She shyly left the clinic when Nadia *, who lives in Singapore, visited a local clinic three years ago to be tested for sexually transmitted diseases (STIs).
A 24-year-old student remembered that an elderly doctor there spoke to her and threw a pile of pamphlets at her “as if I were stupid.”
“I shouldn’t have had sex with my boyfriend in the first place, so I thought it was my fault,” she said.
But now, Internet-savvy people in this country are offered alternative options, thanks to the numerous telemedicine startups that emerged in the city-state last year-all focused on sexual health.
They allow people “shameless” access to sexual health products and advice-like Nadia, given that their attitude towards sex is significantly different from the traditionally accepted view. Young people say they need them.
Nadia says she used Ferne Health, a company that provides STI testing for the privacy of her home.
After consulting her doctor on a video call on the website, she was mailed a vaginal swab kit in a discreet package and was able to self-collect samples. The next day, I received it by courier and received the result within a week.
“I didn’t even know what was in the box because there was nothing written on it, even the courier, which was great,” said Nadia, who shares the apartment with her parents and two brothers.
Due to both high real estate prices and cultural or religious attitudes, it is common for young adults to live at home with their parents before marriage.
“My family is very traditional. I’m Singaporean and also a Malay Muslim, so there are some things you can expect. I can’t tell my mother I’m having sex. “She said.
“The only viable option”
Home infection testing may be common in Europe and the United States, but the concept is relatively new in Singapore.
But while both experts and users agree that such services have been delayed for a long time, clinical sexologist Martha Lee needs some consideration when signing up for them. said.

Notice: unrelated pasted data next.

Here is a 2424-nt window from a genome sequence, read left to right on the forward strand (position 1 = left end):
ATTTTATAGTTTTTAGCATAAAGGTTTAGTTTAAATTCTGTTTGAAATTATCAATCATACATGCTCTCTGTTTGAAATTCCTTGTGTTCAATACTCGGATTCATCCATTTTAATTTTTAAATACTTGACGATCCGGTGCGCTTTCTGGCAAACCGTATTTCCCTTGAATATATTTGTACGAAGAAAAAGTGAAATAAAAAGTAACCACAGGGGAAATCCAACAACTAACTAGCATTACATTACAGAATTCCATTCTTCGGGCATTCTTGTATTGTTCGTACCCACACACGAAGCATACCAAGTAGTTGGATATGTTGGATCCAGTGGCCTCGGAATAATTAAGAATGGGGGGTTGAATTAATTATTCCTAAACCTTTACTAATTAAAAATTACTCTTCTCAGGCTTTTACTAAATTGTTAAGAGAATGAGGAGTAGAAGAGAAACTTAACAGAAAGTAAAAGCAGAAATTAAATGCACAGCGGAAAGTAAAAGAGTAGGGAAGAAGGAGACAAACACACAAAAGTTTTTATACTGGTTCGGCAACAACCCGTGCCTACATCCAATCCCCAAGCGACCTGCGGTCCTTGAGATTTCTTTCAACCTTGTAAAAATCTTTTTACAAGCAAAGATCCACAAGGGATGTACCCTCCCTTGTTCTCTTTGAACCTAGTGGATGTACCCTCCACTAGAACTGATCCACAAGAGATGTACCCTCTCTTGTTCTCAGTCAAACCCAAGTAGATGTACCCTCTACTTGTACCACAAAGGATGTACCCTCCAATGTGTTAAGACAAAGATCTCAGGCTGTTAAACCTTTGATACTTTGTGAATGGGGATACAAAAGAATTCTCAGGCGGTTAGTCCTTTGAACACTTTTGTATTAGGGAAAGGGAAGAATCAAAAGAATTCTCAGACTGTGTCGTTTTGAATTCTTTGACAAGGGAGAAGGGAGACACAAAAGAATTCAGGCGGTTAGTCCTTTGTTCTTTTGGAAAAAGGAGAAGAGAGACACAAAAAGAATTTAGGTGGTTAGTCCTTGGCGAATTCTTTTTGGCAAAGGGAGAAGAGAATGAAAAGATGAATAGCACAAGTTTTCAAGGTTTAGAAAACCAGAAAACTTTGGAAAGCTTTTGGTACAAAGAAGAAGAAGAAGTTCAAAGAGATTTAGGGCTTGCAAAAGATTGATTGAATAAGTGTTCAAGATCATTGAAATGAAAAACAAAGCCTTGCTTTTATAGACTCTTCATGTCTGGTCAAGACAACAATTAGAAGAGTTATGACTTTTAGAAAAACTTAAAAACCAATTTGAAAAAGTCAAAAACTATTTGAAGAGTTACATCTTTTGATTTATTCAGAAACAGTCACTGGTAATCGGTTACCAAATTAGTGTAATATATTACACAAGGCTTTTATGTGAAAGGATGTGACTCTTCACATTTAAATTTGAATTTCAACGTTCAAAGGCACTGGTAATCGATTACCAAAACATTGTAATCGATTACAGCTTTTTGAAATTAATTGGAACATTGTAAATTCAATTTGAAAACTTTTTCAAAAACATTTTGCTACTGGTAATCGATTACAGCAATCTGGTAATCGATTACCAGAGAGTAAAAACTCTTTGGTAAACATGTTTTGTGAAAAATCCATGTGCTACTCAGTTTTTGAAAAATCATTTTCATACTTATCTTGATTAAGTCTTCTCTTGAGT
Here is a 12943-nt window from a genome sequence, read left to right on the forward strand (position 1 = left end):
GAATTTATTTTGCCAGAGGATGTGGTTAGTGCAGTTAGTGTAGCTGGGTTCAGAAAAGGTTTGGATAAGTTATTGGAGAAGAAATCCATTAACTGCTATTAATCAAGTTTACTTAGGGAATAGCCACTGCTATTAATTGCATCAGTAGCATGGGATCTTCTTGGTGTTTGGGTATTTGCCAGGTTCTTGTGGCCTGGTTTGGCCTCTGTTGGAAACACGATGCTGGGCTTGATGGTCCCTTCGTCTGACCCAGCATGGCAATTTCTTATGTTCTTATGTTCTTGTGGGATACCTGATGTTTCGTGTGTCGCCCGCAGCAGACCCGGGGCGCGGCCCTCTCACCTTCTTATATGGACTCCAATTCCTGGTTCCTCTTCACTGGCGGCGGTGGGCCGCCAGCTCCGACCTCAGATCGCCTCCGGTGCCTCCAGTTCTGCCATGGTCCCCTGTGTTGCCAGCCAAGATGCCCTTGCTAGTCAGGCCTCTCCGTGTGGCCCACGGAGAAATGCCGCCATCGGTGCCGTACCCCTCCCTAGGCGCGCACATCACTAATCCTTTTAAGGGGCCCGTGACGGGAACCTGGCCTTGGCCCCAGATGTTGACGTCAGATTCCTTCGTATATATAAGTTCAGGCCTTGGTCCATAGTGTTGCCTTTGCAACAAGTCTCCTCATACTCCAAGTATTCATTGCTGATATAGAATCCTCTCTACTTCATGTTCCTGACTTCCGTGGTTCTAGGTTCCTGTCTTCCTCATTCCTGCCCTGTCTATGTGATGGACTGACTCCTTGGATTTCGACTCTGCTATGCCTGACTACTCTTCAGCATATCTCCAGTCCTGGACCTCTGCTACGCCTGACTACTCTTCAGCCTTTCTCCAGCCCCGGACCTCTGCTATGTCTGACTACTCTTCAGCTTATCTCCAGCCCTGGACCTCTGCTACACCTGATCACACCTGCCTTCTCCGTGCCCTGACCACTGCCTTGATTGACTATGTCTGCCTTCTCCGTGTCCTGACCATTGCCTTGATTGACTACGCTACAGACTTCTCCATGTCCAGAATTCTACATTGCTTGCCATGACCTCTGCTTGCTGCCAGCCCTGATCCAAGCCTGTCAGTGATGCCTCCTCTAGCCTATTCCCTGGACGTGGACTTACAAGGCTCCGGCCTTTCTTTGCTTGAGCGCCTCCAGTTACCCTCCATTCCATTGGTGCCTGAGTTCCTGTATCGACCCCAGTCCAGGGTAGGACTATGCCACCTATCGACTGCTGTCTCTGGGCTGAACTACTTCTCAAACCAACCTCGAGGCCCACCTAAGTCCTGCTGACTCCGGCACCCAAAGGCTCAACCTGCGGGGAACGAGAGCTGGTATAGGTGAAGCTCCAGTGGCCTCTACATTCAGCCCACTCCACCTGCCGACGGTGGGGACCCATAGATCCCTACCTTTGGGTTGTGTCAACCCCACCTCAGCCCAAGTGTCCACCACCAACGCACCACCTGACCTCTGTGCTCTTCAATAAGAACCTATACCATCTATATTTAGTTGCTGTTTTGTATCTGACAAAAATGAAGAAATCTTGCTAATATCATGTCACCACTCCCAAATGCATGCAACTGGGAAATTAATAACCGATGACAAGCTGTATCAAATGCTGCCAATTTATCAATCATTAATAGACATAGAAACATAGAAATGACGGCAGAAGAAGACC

The results of the home test kit may cause false positives depending on the administration method.
“The cleanliness of the surroundings, and improper swabs can affect results-and false results can cause distress and delay proper treatment.” She said.
But for many young Singaporeans, these services are one of the only viable options for getting reliable advice and information on sexual health.
Fans of these services said they enjoyed their convenience and saved them time to go to the clinic.
But what really appeals to these services is the unobtrusive “judgmentless” experience.
“I felt humiliated”
Wayne *, 37, who treated her premature ejaculation (PE) condition with a service called Noah that focused on male sexual health, is a good example.
“Taking pills for PE is like taking paracetamol for a headache. If necessary, you need to check out. But men go to the doctor to admit this problem. I’m often afraid of things, “he said.
It didn’t help that the GP he saw two years ago made him worse about his situation.
“Nurses and doctors kept asking me loudly in front of others what I was for. I felt humiliated.”
In comparison, his remote consultation with Noah was private and made him feel “respected” as a patient. “It was great because the whole world doesn’t really need to know what I’m experiencing.”
According to the latest version of the World Values Survey released in February Singaporeans turned out to be mostly conservative Regarding the more “liberal norms of sexuality,” 67.3% of respondents said casual sex was “never or rarely justified.”
Premarital abstinence is promoted at schoolSex education is designed to help students develop “mainstream values” of sexuality “assuming the family as the basic unit of society,” the Ministry of Education said on its website.
Therefore, getting sexual health products and tests with a local practitioner if you are not married can be an “embarrassing” or “troublesome” process, some told the BBC. ..
Women, in particular, can get convenience stores for free at pharmacies and convenience stores, but they cannot get contraceptives without a prescription.
Therefore, companies like Dear Doc and Noah that offer contraceptive subscription plans are a welcome intervention.
All of them include virtual consultations with licensed physicians.
Start-ups are certainly seeing the market gap they are filling-and the growing demand for their services proves that.
Noah founder Sean Low says the company’s compound interest monthly growth rate has been more than 50% since its launch in June, and Ferne Health’s XiLiu has grown weekly since its debut in September.
According to Babes, a local teenage pregnancy support service, young people are more aware of their sexual health and are looking for ways to take responsibility despite their disabilities.
“They want to ask questions about sex, but only if they think they’re in their own safe place. These digital health startups that specialize in sexual health issues could be a good platform. there is.”
Nadia agrees, despite the taboo, she knew how important it was to be checked regularly, especially as she was about to start a new relationship.
“That’s the only responsibility, right? But I know that many people don’t because the process has never been so easy.”
* The name has been changed upon request.